In the late 1920s, MGM bigwig Louis B. Mayer (above) got antsy when studio construction unions began forming in Hollywood. These guilds came with expensive labor agreements, which were proving cost-prohibitive for the film studio. He was also annoyed because he wanted some MGM set designers to build his Santa Monica beach house, but because of the recently signed union contracts, his “outside project” would be very expensive. Mayer got around that by hiring just a few of the studio's skilled artisans and outsourcing the cheap labor. But the situation was an eyeopener for Mayer, who figured soon Hollywood's directors, actors, and writers would unionize, too.
As a result, Mayer and a couple of buddies created the Academy of Motion Picture Arts and Sciences (AMPAS). In effect, this organization would hopefully stave off any more unionization efforts in Hollywood. Shortly after this meeting, Mayer convened with 36 actors, directors, writers, technicians, and producers in a fancy hotel and told them that if they signed on as “Academy members,” working conditions would improve and they’d be a part of an elite organization. Not wanting to miss out on such an opportunity, the Hollywood folks — including new president Douglas Fairbanks and the only female, Mary Pickford — signed on.
The doling out of Awards, which most of the world will celebrate on TV tonight, were actually an afterthought of this newly organized union. While many industry folk committed to the AMPAS, they were seeing few events planned to legitimize them or showcase Hollywood’s talent. Enter the first awards ceremony in 1929, honoring films released from August 1, 1927 through July 31, 1928. In the Blossom Room of the Hollywood Roosevelt Hotel, 250 well-dressed people dined on fish and chicken while Douglas Fairbanks made a short speech and divvied out golden statues to his colleagues. The event was apparently a rather quiet one, virtually free of the media.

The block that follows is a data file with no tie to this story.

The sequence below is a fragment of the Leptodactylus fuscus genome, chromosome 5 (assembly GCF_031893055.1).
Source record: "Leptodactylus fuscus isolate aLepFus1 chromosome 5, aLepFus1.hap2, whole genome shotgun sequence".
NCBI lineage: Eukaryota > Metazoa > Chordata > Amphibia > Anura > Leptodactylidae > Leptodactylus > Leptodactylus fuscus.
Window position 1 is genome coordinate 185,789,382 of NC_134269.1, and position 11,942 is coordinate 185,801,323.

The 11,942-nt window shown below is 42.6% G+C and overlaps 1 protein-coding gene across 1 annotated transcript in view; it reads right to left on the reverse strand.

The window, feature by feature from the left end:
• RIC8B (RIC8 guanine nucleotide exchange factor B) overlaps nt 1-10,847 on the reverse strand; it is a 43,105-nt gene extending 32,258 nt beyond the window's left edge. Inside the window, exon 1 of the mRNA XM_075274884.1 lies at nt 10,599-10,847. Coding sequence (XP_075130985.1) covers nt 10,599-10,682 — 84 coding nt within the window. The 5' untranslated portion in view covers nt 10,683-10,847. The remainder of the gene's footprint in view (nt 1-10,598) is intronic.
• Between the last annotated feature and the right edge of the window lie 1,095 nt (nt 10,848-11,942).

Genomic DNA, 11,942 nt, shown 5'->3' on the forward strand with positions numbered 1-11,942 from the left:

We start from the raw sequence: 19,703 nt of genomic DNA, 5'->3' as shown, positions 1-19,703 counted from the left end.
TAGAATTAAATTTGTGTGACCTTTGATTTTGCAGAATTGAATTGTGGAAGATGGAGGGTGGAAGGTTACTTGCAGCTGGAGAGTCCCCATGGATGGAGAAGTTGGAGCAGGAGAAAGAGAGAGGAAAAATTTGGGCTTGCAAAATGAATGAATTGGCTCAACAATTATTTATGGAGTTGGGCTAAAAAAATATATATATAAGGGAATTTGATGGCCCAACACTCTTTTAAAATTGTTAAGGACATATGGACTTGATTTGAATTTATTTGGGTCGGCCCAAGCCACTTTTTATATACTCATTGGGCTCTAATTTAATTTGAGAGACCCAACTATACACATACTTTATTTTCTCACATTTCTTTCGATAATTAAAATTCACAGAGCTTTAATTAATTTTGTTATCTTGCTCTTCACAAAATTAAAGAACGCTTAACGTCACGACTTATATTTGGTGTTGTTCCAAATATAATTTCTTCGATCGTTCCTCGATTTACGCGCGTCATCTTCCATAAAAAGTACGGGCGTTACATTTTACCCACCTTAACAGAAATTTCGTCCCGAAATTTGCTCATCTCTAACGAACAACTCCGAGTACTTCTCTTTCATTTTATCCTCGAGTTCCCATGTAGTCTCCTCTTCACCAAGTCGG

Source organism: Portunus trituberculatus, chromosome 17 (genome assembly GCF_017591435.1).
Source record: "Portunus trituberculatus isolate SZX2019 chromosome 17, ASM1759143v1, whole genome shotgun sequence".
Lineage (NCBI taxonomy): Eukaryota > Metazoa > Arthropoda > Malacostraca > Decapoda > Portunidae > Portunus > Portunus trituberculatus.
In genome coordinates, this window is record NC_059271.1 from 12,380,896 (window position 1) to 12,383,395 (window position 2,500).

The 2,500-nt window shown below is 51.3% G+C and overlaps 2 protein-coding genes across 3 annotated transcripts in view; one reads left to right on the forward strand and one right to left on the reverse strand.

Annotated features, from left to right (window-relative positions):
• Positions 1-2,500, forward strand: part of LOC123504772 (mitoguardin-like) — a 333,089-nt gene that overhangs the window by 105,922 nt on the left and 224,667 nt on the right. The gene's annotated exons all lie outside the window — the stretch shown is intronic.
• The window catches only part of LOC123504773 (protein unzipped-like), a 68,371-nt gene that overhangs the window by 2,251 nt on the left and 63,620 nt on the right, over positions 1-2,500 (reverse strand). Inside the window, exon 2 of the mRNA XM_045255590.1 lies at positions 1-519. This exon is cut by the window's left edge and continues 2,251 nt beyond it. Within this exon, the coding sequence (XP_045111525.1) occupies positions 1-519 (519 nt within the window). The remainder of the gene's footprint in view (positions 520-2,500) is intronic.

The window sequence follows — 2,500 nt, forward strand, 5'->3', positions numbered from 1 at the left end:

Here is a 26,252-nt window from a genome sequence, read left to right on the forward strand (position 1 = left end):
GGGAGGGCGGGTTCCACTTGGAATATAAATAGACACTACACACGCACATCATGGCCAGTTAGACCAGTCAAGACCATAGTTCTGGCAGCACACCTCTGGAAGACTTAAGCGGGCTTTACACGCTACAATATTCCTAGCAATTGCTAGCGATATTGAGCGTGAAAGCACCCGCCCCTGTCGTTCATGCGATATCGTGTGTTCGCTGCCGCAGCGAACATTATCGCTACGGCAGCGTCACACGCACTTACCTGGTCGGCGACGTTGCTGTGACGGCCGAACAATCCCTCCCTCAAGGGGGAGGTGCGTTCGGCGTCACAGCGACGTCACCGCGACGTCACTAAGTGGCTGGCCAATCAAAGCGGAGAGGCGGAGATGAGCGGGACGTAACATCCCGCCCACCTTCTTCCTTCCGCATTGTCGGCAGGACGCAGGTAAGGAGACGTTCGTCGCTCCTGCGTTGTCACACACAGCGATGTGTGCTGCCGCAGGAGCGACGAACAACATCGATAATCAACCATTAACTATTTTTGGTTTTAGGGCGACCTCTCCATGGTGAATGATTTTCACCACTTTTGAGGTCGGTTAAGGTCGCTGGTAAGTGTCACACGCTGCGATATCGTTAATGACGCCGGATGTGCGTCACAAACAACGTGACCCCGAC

We know that a nervous studio head created the AMPAS to curb union formations in Hollywood and to exert more control over his employees. But what about the awards ceremony? Was it established for an underhanded purpose as well? Yeah, it apparently was.
In Lion of Hollywood: The Life and Legend of Louis B. Mayer, Scott Eyman quotes a rather smug-sounding Mayer on the Oscars:
I found that the best way to handle [filmmakers] was to hang medals all over them. […] If I got them cups and awards they’d kill themselves to produce what I wanted. That’s why the Academy Award was created.
Keep that gem in mind as you watch the Oscars tonight.